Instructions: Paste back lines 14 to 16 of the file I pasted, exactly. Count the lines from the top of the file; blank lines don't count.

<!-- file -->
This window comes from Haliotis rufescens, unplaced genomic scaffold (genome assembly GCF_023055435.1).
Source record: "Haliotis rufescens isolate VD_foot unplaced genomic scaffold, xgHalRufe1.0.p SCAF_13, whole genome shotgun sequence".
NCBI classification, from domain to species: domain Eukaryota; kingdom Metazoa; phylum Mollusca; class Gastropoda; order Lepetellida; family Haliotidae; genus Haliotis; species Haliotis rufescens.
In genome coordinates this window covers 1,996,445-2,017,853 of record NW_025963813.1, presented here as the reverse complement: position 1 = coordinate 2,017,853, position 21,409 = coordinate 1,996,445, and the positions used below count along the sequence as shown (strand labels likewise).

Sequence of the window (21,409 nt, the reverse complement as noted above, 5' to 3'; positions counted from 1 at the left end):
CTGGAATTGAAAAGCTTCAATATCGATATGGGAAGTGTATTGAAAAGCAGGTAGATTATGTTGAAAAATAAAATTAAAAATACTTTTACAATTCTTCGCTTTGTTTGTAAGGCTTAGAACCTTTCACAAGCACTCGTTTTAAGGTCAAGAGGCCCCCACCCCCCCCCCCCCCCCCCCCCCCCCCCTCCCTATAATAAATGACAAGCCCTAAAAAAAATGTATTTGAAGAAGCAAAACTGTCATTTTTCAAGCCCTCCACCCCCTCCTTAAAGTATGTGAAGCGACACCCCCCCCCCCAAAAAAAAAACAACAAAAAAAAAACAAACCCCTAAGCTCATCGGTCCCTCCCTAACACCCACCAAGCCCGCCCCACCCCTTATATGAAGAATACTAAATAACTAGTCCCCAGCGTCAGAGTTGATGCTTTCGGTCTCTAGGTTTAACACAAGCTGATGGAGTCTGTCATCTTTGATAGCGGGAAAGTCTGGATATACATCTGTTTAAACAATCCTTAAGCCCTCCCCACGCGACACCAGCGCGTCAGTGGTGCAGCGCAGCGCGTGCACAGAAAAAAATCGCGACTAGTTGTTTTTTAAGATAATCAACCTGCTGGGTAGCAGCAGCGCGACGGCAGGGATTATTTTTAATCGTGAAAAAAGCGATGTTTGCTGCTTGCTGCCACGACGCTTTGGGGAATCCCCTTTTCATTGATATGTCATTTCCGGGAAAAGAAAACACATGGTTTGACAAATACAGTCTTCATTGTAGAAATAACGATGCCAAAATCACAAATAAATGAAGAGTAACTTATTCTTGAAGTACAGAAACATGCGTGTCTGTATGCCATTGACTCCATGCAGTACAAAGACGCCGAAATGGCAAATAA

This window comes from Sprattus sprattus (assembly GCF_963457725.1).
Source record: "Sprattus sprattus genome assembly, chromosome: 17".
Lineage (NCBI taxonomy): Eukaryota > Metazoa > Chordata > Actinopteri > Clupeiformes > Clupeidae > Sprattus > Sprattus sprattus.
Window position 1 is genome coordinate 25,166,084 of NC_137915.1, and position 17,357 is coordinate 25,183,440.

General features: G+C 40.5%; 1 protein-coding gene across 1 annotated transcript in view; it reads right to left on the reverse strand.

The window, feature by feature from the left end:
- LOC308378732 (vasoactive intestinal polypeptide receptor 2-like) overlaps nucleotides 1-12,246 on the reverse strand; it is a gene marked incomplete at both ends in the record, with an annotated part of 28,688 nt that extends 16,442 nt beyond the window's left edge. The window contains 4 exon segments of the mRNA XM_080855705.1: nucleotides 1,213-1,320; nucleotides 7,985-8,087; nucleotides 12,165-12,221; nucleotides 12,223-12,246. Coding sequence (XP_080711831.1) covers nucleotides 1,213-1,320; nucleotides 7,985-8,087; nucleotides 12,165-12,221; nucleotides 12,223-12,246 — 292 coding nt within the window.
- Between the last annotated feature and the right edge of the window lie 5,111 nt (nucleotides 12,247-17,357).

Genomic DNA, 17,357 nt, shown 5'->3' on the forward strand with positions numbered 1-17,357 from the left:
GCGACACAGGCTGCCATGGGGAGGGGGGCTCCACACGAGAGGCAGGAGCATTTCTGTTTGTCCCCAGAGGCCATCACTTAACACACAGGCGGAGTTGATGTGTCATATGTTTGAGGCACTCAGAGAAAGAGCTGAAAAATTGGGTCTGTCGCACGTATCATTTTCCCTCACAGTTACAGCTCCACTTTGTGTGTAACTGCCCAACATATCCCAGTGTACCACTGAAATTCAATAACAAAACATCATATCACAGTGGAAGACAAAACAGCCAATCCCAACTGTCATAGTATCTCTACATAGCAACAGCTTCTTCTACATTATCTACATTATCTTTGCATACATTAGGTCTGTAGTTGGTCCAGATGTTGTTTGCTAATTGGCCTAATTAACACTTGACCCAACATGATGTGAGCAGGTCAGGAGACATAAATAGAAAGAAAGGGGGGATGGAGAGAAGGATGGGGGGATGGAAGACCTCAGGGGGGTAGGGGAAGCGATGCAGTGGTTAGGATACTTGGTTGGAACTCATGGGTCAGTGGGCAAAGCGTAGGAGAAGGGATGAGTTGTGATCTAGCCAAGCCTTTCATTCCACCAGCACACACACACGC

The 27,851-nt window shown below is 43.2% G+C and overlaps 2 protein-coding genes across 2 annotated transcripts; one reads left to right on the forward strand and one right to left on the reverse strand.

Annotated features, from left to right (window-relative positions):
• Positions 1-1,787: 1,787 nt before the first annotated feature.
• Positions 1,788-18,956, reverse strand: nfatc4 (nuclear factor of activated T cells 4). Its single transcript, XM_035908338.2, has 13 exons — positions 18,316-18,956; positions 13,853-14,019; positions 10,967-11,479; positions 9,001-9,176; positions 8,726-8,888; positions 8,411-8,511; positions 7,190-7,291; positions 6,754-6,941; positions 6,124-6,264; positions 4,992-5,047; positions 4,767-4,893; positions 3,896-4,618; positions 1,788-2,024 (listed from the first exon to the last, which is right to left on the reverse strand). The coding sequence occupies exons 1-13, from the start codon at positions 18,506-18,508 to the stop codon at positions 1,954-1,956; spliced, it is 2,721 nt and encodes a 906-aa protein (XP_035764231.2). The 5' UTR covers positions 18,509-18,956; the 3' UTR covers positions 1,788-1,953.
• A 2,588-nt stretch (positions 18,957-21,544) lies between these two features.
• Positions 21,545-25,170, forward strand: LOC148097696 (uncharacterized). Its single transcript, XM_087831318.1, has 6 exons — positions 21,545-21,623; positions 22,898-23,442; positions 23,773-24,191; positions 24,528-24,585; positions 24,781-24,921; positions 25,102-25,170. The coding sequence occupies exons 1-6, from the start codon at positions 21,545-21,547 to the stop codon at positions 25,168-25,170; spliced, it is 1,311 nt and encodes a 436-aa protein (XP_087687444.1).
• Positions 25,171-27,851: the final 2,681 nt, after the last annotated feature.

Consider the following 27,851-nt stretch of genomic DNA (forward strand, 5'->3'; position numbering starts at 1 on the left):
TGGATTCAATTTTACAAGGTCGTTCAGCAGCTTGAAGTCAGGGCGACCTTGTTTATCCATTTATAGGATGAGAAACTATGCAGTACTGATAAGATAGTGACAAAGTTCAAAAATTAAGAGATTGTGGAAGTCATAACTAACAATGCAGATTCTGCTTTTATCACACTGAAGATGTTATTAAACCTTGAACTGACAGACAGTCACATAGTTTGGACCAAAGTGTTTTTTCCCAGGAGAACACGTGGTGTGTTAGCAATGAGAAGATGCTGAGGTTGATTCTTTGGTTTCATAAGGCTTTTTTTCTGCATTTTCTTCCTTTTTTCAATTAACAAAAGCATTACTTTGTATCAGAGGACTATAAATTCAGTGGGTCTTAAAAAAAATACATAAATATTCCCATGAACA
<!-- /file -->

- Between the last annotated feature and the right edge of the window lie 5,111 nt (nucleotides 12,247-17,357).

Genomic DNA, 17,357 nt, shown 5'->3' on the forward strand with positions numbered 1-17,357 from the left:
GCGACACAGGCTGCCATGGGGAGGGGGGCTCCACACGAGAGGCAGGAGCATTTCTGTTTGTCCCCAGAGGCCATCACTTAACACACAGGCGGAGTTGATGTGTCATATGTTTGAGGCACTCAGAGAAAGAGCTGAAAAATTGGGTCTGTCGCACGTATCATTTTCCCTCACAGTTACAGCTCCACTTTGTGTGTAACTGCCCAACATATCCCAGTGTACCACTGAAATTCAATAACAAAACATCATATCACAGTGGAAGACAAAACAGCCAATCCCAACTGTCATAGTATCTCTACATAGCAACAGCTTCTTCTACATTATCTACATTATCTTTGCATACATTAGGTCTGTAGTTGGTCCAGATGTTGTTTGCTAATTGGCCTAATTAACACTTGACCCAACATGATGTGAGCAGGTCAGGAGACATAAATAGAAAGAAAGGGGGGATGGAGAGAAGGATGGGGGGATGGAAGACCTCAGGGGGGTAGGGGAAGCGATGCAGTGGTTAGGATACTTGGTTGGAACTCATGGGTCAGTGGGCAAAGCGTAGGAGAAGGGATGAGTTGTGATCTAGCCAAGCCTTTCATTCCACCAGCACACACACACGC